Freedom of Expression – Myth or Reality!

Media Freedom - Myth or Reality?
Media Freedom – Myth or Reality?

I was reading a really good book, had a final project due and a couple of other assignments which really needed my attention.  Now as the Fridays are off, i decided to complete all my tasks that are due over the long weekend. My friend texts me asking me to attend this seminar “Save to Speak”. Now there is a problem and Oh i have a solution “Work Can Go to hell”.

This is how I got to attend the seminar “Safe to Speak: Securing freedom of Expression in All Media”, organized by UNESCO to celebrate the World Press Freedom day on 3rd May 2013.

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Photo: Amna Sabahat

The session started off with opening remarks from Kazuo Tasse, UNIC director, who welcomed all the participants and said “world press freedom day is a tribute to those media professionals who have risked or lost their lives on the line of duty”. Kazuo Tasse also said that “Journalism is necessary for the development of any country”.

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Freedom of expression provides conditions for protecting and promoting human rights” said Timo Pakkala, resident coordinator UN in Pakistan. He highlighted that more than 600 journalists have been killed in Pakistan in the past ten years and sadly every 9 out 10 cases go un-addressed. He said, “The theme of this year represents United Nation’s strong commitment to the cause, ‘safe to speak’ and this goal can only be achieved by creating media awareness”.

The opening of the forum session struck a debate about the freedom of media between Muhammad Azam (Additional secretary to Minister of Information) and a well-known TV Anchor – Hamid Mir with Zia-u-din (a very prominent Pakistani journalist) by his side. “Impression that media is free, is good, but it is only valid as far as major cities (like Islamabad and Lahore) are concerned – Freedom of expression in Pakistan is partial” said Hamid Mir, a senior anchor-person from Pakistan Television broadcast.

Photo: Amna Sabahat
From Left to Right: Muhammad Azam, Murtaza Solangi, Hamid Mir and Zia-u-din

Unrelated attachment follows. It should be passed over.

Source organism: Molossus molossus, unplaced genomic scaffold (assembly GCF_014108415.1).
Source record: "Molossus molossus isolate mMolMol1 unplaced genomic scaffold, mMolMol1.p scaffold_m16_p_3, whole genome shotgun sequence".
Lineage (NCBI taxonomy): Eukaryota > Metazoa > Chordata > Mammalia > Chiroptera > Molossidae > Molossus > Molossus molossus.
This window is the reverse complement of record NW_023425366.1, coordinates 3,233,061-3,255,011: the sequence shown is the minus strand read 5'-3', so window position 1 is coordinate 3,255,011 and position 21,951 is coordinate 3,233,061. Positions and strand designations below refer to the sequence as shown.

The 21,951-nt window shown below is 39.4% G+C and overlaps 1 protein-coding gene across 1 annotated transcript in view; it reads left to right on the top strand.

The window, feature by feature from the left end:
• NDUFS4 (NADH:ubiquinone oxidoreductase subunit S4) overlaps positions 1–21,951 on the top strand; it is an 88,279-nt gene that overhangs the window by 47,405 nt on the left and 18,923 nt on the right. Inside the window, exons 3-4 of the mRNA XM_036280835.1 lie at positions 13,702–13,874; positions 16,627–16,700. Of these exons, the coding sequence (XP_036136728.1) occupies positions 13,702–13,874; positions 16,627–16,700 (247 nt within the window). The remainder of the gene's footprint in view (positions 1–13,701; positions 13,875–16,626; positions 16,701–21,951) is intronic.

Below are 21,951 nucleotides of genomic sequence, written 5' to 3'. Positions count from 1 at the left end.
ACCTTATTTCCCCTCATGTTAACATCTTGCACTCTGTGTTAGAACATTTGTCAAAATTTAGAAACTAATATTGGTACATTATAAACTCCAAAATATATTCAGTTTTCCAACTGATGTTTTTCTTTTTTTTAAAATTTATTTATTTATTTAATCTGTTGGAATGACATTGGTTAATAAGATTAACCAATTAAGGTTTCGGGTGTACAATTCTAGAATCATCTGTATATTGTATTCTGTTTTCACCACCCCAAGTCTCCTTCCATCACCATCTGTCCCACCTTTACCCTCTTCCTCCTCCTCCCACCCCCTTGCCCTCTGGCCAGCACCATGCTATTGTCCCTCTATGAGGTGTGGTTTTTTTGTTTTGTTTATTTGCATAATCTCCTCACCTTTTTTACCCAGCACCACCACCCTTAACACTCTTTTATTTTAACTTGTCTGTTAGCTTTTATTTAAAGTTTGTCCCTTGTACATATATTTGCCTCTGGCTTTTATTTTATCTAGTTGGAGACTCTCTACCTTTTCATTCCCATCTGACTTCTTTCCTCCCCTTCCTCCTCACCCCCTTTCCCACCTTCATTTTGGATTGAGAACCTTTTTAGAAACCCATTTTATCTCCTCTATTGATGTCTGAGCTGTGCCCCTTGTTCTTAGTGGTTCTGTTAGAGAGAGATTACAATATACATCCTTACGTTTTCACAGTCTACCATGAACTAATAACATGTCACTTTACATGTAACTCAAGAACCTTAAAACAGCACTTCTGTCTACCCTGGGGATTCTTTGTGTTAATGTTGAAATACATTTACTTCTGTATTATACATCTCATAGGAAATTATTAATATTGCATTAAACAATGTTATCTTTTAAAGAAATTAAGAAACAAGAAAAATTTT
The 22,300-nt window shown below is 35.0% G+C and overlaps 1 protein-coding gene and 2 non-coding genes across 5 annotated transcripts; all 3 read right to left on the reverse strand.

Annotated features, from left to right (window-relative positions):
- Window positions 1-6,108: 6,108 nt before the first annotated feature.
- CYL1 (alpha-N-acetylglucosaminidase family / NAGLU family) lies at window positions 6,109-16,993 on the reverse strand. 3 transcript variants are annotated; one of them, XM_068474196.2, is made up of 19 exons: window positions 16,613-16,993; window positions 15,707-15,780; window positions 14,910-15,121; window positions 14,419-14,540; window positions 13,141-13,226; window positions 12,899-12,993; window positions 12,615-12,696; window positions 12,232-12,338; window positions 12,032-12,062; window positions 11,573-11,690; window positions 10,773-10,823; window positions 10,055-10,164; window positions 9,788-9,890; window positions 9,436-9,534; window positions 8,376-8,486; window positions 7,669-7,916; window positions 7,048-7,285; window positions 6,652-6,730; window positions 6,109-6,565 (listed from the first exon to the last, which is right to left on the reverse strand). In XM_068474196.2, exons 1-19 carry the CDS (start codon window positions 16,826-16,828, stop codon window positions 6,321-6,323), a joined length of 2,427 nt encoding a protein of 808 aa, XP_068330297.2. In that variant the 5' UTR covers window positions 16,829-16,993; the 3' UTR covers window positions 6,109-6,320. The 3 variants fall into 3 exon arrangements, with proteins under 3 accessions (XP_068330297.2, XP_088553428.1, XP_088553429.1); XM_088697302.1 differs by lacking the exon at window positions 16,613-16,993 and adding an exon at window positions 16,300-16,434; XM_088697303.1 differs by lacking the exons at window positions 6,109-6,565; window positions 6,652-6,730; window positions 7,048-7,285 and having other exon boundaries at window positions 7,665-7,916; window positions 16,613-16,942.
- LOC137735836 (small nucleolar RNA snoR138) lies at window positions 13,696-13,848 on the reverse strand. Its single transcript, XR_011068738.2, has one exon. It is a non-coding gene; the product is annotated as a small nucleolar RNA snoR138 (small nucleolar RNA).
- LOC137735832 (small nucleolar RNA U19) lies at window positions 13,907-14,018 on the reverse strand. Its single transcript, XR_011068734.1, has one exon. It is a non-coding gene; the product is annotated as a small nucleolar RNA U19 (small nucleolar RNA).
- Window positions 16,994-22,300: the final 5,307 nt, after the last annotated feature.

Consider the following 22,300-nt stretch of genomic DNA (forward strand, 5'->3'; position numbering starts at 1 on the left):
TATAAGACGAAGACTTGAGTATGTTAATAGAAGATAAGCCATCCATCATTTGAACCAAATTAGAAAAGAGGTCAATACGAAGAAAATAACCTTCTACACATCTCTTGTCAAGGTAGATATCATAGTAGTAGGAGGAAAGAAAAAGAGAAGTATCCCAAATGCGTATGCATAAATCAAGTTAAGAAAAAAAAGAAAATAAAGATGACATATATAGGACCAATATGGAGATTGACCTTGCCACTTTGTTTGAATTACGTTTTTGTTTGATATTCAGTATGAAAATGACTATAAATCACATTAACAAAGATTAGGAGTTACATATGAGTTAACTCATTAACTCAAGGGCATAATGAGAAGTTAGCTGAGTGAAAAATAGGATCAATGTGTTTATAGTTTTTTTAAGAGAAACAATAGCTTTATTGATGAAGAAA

During the session Hamid Mir made this very clear that if we are telling the truth, it means we are risking our lives for that; we don’t get our freedom on a plate. He said “It is a myth that media is free”. Mir got quite enthusiastic while explaining the role of media and said that “media is not a reformer, it is an informer”.

The panel discussion was quite useful and informative. Students from different universities asked questions, many of those questions revolved around the future of journalism in Baluchistan and how this situation can be improved. I was quite surprised to see that none of the speakers were able to provide the satisfactory answer to this question, though, the additional secretary to minister of information, Muhammad Azam, completely blamed the situation on “Jihadi groups, Taliban’s and Militants”.

On the other hand, Hamid Mir and Zia-u-din totally disagreed with Muhammad Azam’s statement and blamed the state actors for the situation in Baluchistan. “It is not only the fault of Taliban or Jihadis most of the time the attacks on journalists are state sponsored” said Hamid Mir

Most of the students believed that UNESCO made quite an effort by gathering media professionals and students at one platform. It allowed them to critically debate about the future of “freedom of expression” in Pakistani media. “On the whole the panel discussion was quite productive” i overheard a student from International Islamic University, Islamabad saying that.

However, being a journalism student I would say that the practice of journalism in Pakistan is biased; organizations have affiliations with political parties, which is quite harmful for fair, objective and unbiased dissemination of information. Freedom in today’s world, is taken as a ‘commodity’, which is absolutely wrong. Freedom is always achieved after years of struggle – so we should value it”

 

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4 Comments Add yours

  1. Bilal Ghauri says:

    Hi, you have written ‘save to speak’ in fact it is ‘safe to speak’. Kindly make corrections in few locations.

    1. Hira Amjad says:

      Done, Thank You so much for pointing out!

  2. Bilal Ghauri says:

    You are welcome, keep up the good work!

  3. Kamran Shahid says:

    Comprehensive and well-structured. Thanks for sharing it.
    I really want to say this to Muhammad Azam, it is time that we should start accepting our mistakes and stop blaming everything on (as he says) “Jihadi groups, Taliban’s and Militants”.

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